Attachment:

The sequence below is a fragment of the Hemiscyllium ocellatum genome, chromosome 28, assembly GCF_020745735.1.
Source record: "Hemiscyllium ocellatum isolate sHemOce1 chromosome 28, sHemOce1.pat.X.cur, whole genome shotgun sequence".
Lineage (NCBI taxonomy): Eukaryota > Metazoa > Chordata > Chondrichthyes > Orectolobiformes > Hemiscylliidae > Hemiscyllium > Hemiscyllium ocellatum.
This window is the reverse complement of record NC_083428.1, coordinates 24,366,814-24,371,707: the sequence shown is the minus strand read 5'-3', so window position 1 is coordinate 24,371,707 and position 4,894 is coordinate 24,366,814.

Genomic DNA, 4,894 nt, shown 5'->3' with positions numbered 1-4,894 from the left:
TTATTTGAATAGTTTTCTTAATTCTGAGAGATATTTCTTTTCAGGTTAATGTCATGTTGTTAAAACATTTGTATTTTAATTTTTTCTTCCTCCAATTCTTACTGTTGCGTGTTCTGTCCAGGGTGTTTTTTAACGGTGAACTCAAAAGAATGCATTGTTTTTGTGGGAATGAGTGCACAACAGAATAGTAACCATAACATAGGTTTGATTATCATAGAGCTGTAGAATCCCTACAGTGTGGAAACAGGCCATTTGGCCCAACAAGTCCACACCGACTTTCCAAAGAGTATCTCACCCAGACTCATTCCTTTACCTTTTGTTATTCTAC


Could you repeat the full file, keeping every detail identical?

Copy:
The sequence below is a fragment of the Hemiscyllium ocellatum genome, chromosome 28, assembly GCF_020745735.1.
Source record: "Hemiscyllium ocellatum isolate sHemOce1 chromosome 28, sHemOce1.pat.X.cur, whole genome shotgun sequence".
Lineage (NCBI taxonomy): Eukaryota > Metazoa > Chordata > Chondrichthyes > Orectolobiformes > Hemiscylliidae > Hemiscyllium > Hemiscyllium ocellatum.
This window is the reverse complement of record NC_083428.1, coordinates 24,366,814-24,371,707: the sequence shown is the minus strand read 5'-3', so window position 1 is coordinate 24,371,707 and position 4,894 is coordinate 24,366,814.

Genomic DNA, 4,894 nt, shown 5'->3' with positions numbered 1-4,894 from the left:
TTATTTGAATAGTTTTCTTAATTCTGAGAGATATTTCTTTTCAGGTTAATGTCATGTTGTTAAAACATTTGTATTTTAATTTTTTCTTCCTCCAATTCTTACTGTTGCGTGTTCTGTCCAGGGTGTTTTTTAACGGTGAACTCAAAAGAATGCATTGTTTTTGTGGGAATGAGTGCACAACAGAATAGTAACCATAACATAGGTTTGATTATCATAGAGCTGTAGAATCCCTACAGTGTGGAAACAGGCCATTTGGCCCAACAAGTCCACACCGACTTTCCAAAGAGTATCTCACCCAGACTCATTCCTTTACCTTTTGTTATTCTAC